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Conquering Algoriphobia: An Applicant’s Fear of Keyword-Based Algorithms

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The first step toward getting a new job for many job seekers isn’t making it past the phone screening, it’s making it past the Applicant Tracking System. In the past decade, hiring managers have embraced the ATS, as it helps them easily pluck the most qualified candidates, as well as save time and money.

The ATS, however, is a thorn in the side of job searchers everywhere.

Technology isn’t flawless and it appears the ATS is no exception; even incredibly qualified job seekers are seeing their resumes dismissed. Why? Either their materials aren’t structured in a way the ATS can read, or they don’t contain the correct keywords. Bottom line: if the system doesn’t see the flags it’s programmed to look for, then the resume goes into the virtual trash bin.

This leaves otherwise strong candidates scratching their heads and wondering what went wrong. After it happens a few times, frustration and anger builds.

This common theme has caused a new condition to appear among job seekers: Algoriphobia. This is the applicant’s fear that keyword-based algorithms will always favor other applicants.

Because a job seeker never knows which keywords the software is searching for, it can feel like an endless game of cat and mouse. Not knowing how the algorithms work and thus not knowing how to optimize one’s profile, resume or application can be maddening.

As it turns out, there may be some validity to the existence of Algoriphobia. According to an article in CIO, the ATS “kills 75 percent of candidates’ chances of landing an interview as soon as they submit their resumes.”

So how can you help build your resume so it stays alive? Consider these 10 basic steps to get started. Then work with a resume expert at GetFive to fine tune the details so you can conquer the ATS and get the interviews you desire.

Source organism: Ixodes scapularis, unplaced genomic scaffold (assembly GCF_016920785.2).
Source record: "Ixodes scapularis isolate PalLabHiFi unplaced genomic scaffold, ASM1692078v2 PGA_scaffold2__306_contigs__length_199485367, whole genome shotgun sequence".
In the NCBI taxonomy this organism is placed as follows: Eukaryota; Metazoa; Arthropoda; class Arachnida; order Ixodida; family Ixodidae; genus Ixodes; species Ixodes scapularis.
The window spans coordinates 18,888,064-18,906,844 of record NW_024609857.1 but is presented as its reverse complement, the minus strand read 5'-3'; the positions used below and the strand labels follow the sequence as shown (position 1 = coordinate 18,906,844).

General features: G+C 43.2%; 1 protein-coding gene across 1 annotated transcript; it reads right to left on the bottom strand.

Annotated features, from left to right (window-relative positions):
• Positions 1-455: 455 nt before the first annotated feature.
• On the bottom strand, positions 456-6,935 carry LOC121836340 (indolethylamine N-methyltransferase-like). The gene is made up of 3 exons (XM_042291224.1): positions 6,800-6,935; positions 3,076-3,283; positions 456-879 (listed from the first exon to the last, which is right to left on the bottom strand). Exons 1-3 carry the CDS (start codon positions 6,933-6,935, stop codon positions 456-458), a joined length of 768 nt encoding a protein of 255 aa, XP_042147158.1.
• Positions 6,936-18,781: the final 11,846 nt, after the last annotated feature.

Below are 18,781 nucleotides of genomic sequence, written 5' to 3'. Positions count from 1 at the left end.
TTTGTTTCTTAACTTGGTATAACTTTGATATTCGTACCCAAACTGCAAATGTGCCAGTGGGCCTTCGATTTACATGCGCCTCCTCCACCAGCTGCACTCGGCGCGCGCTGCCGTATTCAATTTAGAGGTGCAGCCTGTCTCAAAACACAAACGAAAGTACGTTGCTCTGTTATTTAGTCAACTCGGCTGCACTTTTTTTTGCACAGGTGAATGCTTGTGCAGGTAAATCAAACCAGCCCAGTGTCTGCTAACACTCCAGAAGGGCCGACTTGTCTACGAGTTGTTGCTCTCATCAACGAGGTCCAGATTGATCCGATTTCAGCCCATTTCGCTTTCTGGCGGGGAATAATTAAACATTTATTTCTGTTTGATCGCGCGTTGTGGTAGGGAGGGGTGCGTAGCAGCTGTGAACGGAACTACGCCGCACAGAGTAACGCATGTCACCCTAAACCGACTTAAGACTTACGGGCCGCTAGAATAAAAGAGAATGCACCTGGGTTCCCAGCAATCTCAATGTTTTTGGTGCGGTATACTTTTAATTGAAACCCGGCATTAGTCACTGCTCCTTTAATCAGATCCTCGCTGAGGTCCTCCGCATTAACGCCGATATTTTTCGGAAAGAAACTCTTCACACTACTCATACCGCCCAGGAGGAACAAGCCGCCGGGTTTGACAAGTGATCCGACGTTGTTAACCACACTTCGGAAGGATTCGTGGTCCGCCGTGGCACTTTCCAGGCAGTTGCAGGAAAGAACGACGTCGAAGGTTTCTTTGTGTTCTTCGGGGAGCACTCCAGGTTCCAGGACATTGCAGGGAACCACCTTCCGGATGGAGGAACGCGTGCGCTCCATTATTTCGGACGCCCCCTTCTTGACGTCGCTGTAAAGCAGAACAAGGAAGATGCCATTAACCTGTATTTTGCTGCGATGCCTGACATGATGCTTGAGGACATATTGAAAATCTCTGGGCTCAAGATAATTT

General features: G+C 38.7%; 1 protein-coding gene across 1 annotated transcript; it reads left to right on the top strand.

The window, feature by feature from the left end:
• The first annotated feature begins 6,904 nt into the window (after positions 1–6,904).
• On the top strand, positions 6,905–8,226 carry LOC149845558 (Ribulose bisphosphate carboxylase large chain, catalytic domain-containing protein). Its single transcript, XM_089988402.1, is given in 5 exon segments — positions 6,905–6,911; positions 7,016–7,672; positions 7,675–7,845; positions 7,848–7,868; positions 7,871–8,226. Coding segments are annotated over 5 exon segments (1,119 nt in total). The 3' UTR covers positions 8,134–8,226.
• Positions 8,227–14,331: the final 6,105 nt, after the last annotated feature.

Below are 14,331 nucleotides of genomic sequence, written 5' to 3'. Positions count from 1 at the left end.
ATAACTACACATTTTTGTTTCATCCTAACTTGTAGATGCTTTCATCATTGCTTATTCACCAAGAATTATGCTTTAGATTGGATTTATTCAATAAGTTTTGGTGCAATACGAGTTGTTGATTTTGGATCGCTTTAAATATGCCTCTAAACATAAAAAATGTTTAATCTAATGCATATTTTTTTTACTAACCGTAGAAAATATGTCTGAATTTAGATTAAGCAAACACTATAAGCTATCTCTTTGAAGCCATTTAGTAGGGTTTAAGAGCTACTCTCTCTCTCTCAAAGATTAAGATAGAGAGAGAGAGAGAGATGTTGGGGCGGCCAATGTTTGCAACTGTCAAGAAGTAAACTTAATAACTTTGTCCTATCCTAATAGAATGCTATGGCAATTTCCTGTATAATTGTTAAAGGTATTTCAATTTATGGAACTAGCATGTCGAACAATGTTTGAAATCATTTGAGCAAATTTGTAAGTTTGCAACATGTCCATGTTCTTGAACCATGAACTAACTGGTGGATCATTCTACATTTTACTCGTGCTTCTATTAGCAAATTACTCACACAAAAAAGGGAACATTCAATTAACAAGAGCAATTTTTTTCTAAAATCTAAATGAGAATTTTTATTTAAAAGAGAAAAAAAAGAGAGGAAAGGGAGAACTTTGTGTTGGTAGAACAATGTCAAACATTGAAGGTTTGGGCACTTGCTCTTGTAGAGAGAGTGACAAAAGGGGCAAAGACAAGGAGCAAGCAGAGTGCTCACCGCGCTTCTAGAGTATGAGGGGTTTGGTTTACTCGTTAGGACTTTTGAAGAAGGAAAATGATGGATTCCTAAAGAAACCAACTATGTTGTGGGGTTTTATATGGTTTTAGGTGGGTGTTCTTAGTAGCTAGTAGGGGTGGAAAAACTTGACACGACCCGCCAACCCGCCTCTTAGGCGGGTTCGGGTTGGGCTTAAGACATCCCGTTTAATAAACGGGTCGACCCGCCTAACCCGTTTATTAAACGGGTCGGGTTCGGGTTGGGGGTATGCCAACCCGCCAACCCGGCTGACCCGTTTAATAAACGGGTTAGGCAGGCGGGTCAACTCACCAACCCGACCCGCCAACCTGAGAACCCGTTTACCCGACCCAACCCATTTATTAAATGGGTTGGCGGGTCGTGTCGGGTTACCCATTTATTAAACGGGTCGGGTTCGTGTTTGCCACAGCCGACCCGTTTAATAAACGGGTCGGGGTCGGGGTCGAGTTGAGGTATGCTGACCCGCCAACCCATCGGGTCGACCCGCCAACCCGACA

1. Use language from the job description within your resume.

2. Use industry keywords throughout your resume. Gather ideas from the company website or LinkedIn profiles of current employees.

3. When there is uncertainty about how an important term may be referenced, consider writing out the phrase and then use the acronym in parenthesis afterward. That way, you are covered no matter what the system is flagging.

5. Submit a PDF unless the application process says otherwise. Word docs can render differently on different devices, especially if fonts aren’t present locally. PDFs will lock in your formatting so that everyone will see your resume just as you see it. Modern ATSs have no problem readings PDFs.

6. Using a PDF solves other concerns as well, such as headers, footers and graphics. Keep in mind that the text within a graphical image is not readable, but the graphic is unlikely to interfere with the resume parsing process.

7. Use bolding to highlight key words or phrases. This will not bother the ATS and it will certainly help when an actual person is viewing your resume.

8. Avoid creative wording as the system won’t recognize it. This may not be the best place to coin a new term to describe your position.

9. The system may look for a geographic match. If you choose not to include your postal address, make sure that past employment shows city/state.

10. Length doesn’t matter to the ATS, so longer resumes are generally appropriate. Relevance is the key test.

With these tips and help from some experts, anyone can overcome Algoriphobia and become a master of the application process!

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